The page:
The most basic problem is that it is impossible (given any realistic i.e. non-Star Trek technology) to map waveforms to IPA letters for an arbitrary language. It is, however, possible for well-enough studied languages, using Google-grade technology, for example you can speak Norwegian or English to Google, it will return the spelling, and you can use that to get an IPA spelling from a phonetic dictionary of the language (except: when there are multiple pronunciations like "to-MAY-toe" and "to-MAW-toe", when you'd need to know how Google handles many-to-1 mappings of pronunciation to spelling).
For the vast majority of languages which are not as well worked out, the problem comes from the fact that mapping between phonetic properties and IPA is many-to-many. For many languages, it is essentially arbitrary whether you will transcribe a given vowel as [i] vs [ɪ], or [ɪ] vs. [e]. Field linguists solve these problems (to the extent that they can be solved – often they cannot) by appeal to myriad poorly- or totally-not understood heuristics, indeed it is well known that the native language as well as fieldwork experience of the fieldworker play a major role in their judgments as to appropriate IPA letter.
IPA letters represent ranges of acoustic and articulatory values (the latter being inaccessible to any speech-recognition program): they are not precise things. The IPA (the association) has not promulgated definitive / authoritative reference recordings or values (especially covering the acceptable range of values, such as F1 and F2 defining [e] vs. [ɪ]). It would also be insufficient to extract such values from Peter Ladefoged's IPA performances, since Ladefoged does not define the IPA standard, and in fact he has made a point of the fact that IPA experts do vary in their pronunciations of "the same thing" (he left us with an illustration of this point for vowel here, and wrote a dissertation on the topic).
Without such standard values, even if you could segment the waveform into candidate segments, and even if you have formant trajectories, that still doesn't tell you which segment you have. A simple illustration (and challenge) is that nobody can give you the defining formant values of [ɨ ə ʌ ø ʊ ɜ ɤ]. You can perhaps find formant values of [ə] is some specific language, but the goal is to find general values.
The above points have focused on the easiest problem to solve: how to map steady-state properties to IPA letters. Segments are rarely "steady" (even within a defined granularity of measurement), so for instance a hallmark of the acoustics of [ɪ ʊ ɛ] in English is that their formant shift over time. This is a language-specific property – [ɪ ʊ ɛ] in Nilotic are reasonably steady-state vowels.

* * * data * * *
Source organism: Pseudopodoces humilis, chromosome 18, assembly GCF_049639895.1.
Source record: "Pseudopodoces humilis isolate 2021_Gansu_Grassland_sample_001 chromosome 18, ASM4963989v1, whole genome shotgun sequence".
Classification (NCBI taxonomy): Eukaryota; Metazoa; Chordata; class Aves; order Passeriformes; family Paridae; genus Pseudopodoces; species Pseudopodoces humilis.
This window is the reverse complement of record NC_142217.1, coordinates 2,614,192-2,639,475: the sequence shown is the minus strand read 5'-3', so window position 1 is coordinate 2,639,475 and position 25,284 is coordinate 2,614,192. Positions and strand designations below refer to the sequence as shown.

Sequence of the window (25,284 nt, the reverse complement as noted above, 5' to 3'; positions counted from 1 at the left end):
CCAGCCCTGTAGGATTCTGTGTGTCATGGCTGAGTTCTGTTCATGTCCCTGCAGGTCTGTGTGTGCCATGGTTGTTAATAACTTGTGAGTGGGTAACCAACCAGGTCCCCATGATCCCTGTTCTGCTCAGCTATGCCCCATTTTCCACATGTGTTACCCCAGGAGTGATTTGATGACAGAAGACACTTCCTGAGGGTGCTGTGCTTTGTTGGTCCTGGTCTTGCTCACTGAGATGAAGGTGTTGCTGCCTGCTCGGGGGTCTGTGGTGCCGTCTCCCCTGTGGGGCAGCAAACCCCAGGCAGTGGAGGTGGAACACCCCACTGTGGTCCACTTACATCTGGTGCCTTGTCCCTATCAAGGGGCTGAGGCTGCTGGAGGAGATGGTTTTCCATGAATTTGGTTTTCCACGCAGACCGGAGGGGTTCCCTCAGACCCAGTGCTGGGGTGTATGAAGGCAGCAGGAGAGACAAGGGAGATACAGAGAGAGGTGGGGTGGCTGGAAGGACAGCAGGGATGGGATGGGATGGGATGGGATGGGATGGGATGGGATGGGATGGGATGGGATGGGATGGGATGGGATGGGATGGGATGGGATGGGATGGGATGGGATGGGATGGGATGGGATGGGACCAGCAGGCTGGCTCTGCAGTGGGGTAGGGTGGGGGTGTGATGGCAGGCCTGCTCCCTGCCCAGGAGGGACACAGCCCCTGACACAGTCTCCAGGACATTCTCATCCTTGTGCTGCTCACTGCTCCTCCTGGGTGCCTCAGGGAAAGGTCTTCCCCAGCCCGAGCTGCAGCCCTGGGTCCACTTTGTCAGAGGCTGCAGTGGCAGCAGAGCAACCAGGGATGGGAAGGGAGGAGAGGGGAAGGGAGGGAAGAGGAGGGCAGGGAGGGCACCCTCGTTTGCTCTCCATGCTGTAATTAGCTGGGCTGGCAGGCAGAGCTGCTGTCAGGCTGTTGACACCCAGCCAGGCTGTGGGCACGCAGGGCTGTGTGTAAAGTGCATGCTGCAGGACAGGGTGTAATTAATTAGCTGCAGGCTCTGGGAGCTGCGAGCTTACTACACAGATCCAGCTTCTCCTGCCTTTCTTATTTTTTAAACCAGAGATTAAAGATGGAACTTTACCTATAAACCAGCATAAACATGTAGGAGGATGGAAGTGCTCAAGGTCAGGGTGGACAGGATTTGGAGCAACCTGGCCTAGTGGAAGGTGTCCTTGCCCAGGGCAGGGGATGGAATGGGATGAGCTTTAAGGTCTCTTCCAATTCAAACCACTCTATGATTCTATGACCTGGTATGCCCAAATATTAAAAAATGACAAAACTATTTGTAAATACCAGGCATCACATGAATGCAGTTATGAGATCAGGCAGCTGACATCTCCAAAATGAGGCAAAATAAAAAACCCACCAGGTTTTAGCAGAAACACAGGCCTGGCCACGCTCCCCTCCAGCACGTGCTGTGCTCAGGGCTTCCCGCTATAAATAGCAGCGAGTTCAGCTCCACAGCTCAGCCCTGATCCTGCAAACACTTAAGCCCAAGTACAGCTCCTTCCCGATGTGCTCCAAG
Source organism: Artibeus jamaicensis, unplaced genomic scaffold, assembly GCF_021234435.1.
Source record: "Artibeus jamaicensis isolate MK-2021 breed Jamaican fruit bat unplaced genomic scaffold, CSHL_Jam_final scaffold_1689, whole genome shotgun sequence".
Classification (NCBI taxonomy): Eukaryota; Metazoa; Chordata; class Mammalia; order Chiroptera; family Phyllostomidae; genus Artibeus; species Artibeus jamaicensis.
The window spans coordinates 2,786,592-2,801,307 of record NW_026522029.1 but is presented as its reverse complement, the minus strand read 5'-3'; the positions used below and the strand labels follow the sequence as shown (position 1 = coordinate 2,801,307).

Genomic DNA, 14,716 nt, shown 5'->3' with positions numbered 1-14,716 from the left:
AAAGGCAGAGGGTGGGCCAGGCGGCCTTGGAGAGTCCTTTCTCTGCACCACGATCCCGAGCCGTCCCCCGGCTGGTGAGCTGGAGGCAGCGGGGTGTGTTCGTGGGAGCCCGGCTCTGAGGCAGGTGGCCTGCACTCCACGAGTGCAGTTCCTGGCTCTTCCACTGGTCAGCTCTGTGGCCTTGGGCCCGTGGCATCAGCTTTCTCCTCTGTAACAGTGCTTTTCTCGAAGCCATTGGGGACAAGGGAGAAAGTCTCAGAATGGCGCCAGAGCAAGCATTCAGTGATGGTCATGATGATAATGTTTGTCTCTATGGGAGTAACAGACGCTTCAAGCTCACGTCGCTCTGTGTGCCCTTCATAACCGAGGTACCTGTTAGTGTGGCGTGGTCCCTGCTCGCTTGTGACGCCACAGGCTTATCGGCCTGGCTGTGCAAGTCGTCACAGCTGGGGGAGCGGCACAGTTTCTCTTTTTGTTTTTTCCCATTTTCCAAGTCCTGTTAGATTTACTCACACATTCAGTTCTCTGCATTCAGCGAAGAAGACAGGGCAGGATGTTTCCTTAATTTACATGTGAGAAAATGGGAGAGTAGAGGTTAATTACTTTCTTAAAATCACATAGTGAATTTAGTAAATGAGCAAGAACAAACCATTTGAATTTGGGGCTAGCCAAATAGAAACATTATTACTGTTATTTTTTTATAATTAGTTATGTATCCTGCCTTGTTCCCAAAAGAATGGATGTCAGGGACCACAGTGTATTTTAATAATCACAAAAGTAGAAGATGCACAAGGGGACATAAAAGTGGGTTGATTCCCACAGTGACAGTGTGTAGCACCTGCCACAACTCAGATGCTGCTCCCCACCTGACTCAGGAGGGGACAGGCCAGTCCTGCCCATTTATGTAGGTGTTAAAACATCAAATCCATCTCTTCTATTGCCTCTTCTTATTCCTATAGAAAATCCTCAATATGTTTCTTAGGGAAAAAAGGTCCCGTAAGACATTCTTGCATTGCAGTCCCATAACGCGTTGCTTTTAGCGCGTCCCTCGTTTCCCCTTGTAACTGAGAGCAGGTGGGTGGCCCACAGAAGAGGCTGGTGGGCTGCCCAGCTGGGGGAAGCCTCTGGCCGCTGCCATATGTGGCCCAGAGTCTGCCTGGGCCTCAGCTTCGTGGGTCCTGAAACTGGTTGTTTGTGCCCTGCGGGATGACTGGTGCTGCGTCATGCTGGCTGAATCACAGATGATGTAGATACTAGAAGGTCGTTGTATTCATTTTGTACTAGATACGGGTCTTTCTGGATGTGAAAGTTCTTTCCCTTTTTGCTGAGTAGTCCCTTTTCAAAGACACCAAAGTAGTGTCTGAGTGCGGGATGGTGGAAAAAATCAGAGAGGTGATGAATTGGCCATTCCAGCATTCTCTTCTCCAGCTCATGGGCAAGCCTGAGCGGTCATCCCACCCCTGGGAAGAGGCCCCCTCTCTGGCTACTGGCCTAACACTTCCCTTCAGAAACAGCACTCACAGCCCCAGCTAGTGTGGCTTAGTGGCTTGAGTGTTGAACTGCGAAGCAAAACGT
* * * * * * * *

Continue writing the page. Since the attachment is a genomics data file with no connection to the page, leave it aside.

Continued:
Another issue (which is a bit easier to solve) is that IPA transcriptions can be narrow broad. You could write the distinction between "tab" and "stab" in IPA in many ways: [tæb, stæb], [tʰæb, stæb], [tʰæəb, stæəb], [tʰæəbp, stæəbp]. A narrow transcription hugs the phonetic ground and doesn't care if a transcriptional feature is redundant; a broad transcription gets the essential details of the language. To get a broad transcription, you'd need to first work out the phonological system (how did you do that?).
There is an interplay between "absolutist" judgments in transcription and "rationalist" judgment. What I'm referring to is, on the one hand, a linguist has some standard in mind for "ɪ" (as an absolute thing), but that judgment is modified via exposure to many tokens and a solution to the phonemicization problem (the variation is reasoned away). This kind of reasoning takes many forms. The main form of reasoning that feeds back into transcription decisions is a phonological analysis. If there is a vowel "I" which could reasonably be spelled [ɪ] or [e], but it behaves in the phonology clearly like [i u ɨ] and not like [ɛ ɔ], then you ought to spell "I" as [ɪ]. Fieldworker decisions involve a continuous loop between conscious reasoning about the phonological system and the notion of an absolute acoustic anchor (which I regret to say is a mythical beast).